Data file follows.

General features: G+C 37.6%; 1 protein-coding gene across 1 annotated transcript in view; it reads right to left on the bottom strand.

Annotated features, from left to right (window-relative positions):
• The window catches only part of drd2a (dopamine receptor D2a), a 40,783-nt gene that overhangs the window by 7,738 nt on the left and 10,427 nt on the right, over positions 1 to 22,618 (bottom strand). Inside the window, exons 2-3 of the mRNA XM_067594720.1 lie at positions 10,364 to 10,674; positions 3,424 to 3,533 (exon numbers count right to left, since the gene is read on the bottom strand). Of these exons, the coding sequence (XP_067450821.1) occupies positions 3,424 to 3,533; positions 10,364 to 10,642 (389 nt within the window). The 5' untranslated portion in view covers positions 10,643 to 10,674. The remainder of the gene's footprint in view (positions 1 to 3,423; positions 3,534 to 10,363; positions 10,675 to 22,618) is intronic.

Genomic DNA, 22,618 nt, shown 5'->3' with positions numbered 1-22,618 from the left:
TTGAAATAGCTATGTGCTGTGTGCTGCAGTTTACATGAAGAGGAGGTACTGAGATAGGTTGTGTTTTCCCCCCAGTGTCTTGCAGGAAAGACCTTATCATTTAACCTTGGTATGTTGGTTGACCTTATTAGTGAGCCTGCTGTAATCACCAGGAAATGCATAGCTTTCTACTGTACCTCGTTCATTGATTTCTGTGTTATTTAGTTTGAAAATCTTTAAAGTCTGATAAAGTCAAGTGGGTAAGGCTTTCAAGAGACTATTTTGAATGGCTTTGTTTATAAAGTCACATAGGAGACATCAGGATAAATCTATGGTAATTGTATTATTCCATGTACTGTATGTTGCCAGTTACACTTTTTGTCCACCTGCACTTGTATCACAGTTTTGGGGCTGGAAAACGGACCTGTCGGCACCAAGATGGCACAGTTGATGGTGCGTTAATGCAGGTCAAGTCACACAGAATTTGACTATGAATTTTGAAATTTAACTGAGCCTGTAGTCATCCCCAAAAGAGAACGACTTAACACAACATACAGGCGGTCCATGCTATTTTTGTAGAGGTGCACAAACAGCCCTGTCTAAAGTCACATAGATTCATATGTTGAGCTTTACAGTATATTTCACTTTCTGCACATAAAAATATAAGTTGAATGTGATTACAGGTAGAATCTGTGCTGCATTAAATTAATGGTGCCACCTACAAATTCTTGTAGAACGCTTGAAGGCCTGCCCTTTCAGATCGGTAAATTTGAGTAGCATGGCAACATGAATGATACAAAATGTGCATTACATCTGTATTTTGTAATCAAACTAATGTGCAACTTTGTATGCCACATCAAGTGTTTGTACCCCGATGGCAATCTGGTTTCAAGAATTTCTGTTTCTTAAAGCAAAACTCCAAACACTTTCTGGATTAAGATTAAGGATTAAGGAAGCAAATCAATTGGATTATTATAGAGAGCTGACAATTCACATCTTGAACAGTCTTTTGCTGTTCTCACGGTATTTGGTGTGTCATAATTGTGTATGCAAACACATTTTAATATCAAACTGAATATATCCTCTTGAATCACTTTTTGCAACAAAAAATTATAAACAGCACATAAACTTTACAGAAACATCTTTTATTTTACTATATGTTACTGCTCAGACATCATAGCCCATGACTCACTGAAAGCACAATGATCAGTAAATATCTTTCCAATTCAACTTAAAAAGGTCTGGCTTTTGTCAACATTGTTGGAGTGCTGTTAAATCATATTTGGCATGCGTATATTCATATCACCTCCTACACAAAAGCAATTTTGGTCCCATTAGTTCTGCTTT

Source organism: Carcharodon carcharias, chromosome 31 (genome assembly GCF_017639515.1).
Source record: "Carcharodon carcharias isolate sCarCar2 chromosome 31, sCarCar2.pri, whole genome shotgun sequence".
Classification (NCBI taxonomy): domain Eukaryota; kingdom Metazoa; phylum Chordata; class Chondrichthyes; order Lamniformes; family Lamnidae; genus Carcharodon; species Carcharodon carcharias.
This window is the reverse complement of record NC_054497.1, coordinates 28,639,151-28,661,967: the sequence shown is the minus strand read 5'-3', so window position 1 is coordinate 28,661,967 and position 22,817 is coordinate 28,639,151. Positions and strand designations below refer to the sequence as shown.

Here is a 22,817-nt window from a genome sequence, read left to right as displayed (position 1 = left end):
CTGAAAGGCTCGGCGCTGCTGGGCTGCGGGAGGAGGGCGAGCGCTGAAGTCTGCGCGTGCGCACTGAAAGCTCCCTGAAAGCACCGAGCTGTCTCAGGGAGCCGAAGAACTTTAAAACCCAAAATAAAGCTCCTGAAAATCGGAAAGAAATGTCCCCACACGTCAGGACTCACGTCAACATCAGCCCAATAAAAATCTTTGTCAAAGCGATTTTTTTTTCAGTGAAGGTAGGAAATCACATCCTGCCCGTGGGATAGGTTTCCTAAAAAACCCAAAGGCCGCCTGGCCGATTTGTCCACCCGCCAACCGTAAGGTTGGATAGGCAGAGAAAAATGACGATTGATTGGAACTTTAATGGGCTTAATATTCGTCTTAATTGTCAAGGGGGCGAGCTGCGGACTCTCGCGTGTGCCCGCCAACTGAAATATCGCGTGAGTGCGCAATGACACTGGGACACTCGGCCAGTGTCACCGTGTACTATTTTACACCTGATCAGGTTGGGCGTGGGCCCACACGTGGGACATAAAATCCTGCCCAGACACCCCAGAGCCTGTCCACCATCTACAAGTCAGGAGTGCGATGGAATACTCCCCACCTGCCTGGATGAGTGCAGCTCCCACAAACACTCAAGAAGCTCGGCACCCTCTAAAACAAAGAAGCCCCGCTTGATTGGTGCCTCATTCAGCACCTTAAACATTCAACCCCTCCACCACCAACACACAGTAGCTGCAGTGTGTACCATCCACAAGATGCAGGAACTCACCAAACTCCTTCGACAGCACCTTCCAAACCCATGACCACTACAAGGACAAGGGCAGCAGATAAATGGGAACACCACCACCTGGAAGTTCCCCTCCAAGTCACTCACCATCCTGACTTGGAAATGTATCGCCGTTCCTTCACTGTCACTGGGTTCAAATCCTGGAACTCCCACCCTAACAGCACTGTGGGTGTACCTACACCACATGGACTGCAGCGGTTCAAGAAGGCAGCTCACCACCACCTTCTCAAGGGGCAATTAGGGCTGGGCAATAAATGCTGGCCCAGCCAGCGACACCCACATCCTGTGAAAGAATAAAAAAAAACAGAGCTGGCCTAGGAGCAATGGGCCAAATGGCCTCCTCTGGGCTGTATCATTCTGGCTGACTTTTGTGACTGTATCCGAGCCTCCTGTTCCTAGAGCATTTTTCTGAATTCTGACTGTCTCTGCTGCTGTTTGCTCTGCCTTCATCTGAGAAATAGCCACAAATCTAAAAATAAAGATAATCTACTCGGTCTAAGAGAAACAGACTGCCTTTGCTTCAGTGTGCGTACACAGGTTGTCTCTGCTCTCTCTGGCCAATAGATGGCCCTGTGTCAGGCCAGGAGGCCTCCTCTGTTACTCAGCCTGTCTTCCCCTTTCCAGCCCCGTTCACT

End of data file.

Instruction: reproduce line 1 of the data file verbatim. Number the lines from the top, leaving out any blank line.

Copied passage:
General features: G+C 37.6%; 1 protein-coding gene across 1 annotated transcript in view; it reads right to left on the bottom strand.